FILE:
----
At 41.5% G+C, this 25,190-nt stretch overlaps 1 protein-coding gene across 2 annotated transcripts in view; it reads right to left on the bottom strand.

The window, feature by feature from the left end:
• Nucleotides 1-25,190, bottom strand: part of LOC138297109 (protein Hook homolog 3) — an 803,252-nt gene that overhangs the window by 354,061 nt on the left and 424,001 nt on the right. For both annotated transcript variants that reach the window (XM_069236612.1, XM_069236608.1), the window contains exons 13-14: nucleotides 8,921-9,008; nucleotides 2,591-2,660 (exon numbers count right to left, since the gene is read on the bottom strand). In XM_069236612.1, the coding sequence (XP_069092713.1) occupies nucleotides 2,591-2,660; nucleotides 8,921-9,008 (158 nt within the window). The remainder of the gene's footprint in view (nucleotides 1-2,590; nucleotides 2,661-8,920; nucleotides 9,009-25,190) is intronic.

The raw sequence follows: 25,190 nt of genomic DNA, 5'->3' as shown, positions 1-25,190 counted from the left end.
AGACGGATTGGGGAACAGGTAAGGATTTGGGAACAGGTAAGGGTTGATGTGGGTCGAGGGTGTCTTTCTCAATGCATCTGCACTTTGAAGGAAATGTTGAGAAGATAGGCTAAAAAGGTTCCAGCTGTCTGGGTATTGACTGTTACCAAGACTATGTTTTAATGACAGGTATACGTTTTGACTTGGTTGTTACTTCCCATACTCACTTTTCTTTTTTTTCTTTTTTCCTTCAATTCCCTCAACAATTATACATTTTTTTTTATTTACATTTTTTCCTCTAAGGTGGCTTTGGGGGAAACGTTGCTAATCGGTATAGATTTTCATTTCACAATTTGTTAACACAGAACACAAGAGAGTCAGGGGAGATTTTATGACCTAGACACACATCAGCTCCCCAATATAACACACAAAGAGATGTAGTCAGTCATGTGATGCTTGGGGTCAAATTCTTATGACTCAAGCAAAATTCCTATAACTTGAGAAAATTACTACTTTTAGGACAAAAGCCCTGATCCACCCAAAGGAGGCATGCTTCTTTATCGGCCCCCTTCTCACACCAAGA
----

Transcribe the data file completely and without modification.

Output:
At 41.5% G+C, this 25,190-nt stretch overlaps 1 protein-coding gene across 2 annotated transcripts in view; it reads right to left on the bottom strand.

The window, feature by feature from the left end:
• Nucleotides 1-25,190, bottom strand: part of LOC138297109 (protein Hook homolog 3) — an 803,252-nt gene that overhangs the window by 354,061 nt on the left and 424,001 nt on the right. For both annotated transcript variants that reach the window (XM_069236612.1, XM_069236608.1), the window contains exons 13-14: nucleotides 8,921-9,008; nucleotides 2,591-2,660 (exon numbers count right to left, since the gene is read on the bottom strand). In XM_069236612.1, the coding sequence (XP_069092713.1) occupies nucleotides 2,591-2,660; nucleotides 8,921-9,008 (158 nt within the window). The remainder of the gene's footprint in view (nucleotides 1-2,590; nucleotides 2,661-8,920; nucleotides 9,009-25,190) is intronic.

The raw sequence follows: 25,190 nt of genomic DNA, 5'->3' as shown, positions 1-25,190 counted from the left end.
AGACGGATTGGGGAACAGGTAAGGATTTGGGAACAGGTAAGGGTTGATGTGGGTCGAGGGTGTCTTTCTCAATGCATCTGCACTTTGAAGGAAATGTTGAGAAGATAGGCTAAAAAGGTTCCAGCTGTCTGGGTATTGACTGTTACCAAGACTATGTTTTAATGACAGGTATACGTTTTGACTTGGTTGTTACTTCCCATACTCACTTTTCTTTTTTTTCTTTTTTCCTTCAATTCCCTCAACAATTATACATTTTTTTTTATTTACATTTTTTCCTCTAAGGTGGCTTTGGGGGAAACGTTGCTAATCGGTATAGATTTTCATTTCACAATTTGTTAACACAGAACACAAGAGAGTCAGGGGAGATTTTATGACCTAGACACACATCAGCTCCCCAATATAACACACAAAGAGATGTAGTCAGTCATGTGATGCTTGGGGTCAAATTCTTATGACTCAAGCAAAATTCCTATAACTTGAGAAAATTACTACTTTTAGGACAAAAGCCCTGATCCACCCAAAGGAGGCATGCTTCTTTATCGGCCCCCTTCTCACACCAAGA